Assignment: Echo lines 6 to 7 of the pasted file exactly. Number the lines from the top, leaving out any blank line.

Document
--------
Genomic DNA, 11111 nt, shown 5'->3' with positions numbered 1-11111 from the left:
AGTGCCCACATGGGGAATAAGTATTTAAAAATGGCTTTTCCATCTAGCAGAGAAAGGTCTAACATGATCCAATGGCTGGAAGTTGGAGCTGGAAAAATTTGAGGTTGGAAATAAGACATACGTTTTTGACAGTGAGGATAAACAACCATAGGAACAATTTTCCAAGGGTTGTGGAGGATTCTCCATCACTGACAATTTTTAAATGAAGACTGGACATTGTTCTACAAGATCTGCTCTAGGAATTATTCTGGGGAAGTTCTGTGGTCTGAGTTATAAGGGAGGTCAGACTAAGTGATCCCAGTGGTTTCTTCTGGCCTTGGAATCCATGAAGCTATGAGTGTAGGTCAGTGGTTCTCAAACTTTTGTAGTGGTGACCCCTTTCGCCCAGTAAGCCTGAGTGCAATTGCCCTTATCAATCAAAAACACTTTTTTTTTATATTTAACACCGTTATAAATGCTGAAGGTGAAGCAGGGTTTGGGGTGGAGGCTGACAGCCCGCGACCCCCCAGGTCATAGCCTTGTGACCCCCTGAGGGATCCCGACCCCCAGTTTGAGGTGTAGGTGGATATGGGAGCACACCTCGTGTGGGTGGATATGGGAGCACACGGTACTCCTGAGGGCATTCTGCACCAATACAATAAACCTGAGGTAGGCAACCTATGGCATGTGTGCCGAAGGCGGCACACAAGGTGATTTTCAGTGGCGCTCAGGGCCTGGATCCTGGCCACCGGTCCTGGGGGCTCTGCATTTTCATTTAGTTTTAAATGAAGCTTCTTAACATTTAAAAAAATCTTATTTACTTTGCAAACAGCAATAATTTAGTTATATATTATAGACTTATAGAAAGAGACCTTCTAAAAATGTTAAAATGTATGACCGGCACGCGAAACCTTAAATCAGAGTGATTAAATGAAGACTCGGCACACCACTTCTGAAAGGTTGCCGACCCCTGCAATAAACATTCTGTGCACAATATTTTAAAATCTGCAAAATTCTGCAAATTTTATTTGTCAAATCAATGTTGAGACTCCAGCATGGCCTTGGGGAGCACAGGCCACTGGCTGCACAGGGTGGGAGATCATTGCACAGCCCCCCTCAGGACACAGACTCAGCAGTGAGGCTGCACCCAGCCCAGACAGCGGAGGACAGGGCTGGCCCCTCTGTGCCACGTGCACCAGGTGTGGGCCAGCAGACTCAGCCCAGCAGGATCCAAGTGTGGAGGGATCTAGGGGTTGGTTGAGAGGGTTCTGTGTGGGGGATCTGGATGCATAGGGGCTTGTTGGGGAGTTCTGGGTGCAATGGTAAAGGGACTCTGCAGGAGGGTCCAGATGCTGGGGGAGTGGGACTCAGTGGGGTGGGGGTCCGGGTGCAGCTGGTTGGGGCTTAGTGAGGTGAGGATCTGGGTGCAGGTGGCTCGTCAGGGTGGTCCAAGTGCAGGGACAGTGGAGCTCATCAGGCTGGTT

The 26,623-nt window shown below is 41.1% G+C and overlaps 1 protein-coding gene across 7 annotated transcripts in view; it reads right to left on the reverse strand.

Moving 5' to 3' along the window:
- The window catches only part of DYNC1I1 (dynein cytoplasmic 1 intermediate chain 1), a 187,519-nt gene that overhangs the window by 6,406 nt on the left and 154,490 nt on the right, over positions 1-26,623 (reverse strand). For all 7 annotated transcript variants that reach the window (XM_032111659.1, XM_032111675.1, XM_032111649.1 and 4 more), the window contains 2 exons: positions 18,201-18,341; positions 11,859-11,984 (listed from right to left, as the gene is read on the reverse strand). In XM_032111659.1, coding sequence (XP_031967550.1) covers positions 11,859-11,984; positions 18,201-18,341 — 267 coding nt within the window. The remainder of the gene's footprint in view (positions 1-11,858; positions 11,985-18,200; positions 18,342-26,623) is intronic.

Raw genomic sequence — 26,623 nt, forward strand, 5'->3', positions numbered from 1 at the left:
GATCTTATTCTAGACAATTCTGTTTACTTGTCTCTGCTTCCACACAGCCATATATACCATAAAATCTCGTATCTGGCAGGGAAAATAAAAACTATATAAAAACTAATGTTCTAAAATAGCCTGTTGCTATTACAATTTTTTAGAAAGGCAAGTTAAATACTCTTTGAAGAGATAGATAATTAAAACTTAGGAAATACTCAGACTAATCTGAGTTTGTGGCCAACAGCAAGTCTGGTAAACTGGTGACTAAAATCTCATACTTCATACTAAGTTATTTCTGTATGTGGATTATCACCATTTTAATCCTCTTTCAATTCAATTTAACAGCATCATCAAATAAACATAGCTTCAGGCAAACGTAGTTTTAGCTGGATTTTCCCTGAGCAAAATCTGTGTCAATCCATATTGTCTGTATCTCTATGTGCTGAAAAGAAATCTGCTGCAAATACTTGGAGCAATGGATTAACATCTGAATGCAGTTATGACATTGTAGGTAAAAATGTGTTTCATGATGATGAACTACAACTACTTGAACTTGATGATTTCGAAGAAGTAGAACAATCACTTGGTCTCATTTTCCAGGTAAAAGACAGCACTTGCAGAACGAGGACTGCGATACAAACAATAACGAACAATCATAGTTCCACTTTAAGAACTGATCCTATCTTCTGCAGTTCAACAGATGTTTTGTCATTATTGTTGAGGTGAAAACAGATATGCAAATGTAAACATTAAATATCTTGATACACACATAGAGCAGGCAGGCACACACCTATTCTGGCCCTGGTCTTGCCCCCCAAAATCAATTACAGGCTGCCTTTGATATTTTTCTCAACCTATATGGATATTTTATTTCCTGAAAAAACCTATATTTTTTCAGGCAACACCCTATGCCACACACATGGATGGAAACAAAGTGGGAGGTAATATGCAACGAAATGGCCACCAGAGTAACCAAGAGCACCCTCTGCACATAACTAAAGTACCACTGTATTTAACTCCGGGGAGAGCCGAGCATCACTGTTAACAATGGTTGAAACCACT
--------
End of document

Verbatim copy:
Raw genomic sequence — 26,623 nt, forward strand, 5'->3', positions numbered from 1 at the left:
GATCTTATTCTAGACAATTCTGTTTACTTGTCTCTGCTTCCACACAGCCATATATACCATAAAATCTCGTATCTGGCAGGGAAAATAAAAACTATATAAAAACTAATGTTCTAAAATAGCCTGTTGCTATTACAATTTTTTAGAAAGGCAAGTTAAATACTCTTTGAAGAGATAGATAATTAAAACTTAGGAAATACTCAGACTAATCTGAGTTTGTGGCCAACAGCAAGTCTGGTAAACTGGTGACTAAAATCTCATACTTCATACTAAGTTATTTCTGTATGTGGATTATCACCATTTTAATCCTCTTTCAATTCAATTTAACAGCATCATCAAATAAACATAGCTTCAGGCAAACGTAGTTTTAGCTGGATTTTCCCTGAGCAAAATCTGTGTCAATCCATATTGTCTGTATCTCTATGTGCTGAAAAGAAATCTGCTGCAAATACTTGGAGCAATGGATTAACATCTGAATGCAGTTATGACATTGTAGGTAAAAATGTGTTTCATGATGATGAACTACAACTACTTGAACTTGATGATTTCGAAGAAGTAGAACAATCACTTGGTCTCATTTTCCAGGTAAAAGACAGCACTTGCAGAACGAGGACTGCGATACAAACAATAACGAACAATCATAGTTCCACTTTAAGAACTGATCCTATCTTCTGCAGTTCAACAGATGTTTTGTCATTATTGTTGAGGTGAAAACAGATATGCAAATGTAAACATTAAATATCTTGATACACACATAGAGCAGGCAGGCACACACCTATTCTGGCCCTGGTCTTGCCCCCCAAAATCAATTACAGGCTGCCTTTGATATTTTTCTCAACCTATATGGATATTTTATTTCCTGAAAAAACCTATATTTTTTCAGGCAACACCCTATGCCACACACATGGATGGAAACAAAGTGGGAGGTAATATGCAACGAAATGGCCACCAGAGTAACCAAGAGCACCCTCTGCACATAACTAAAGTACCACTGTATTTAACTCCGGGGAGAGCCGAGCATCACTGTTAACAATGGTTGAAACCACT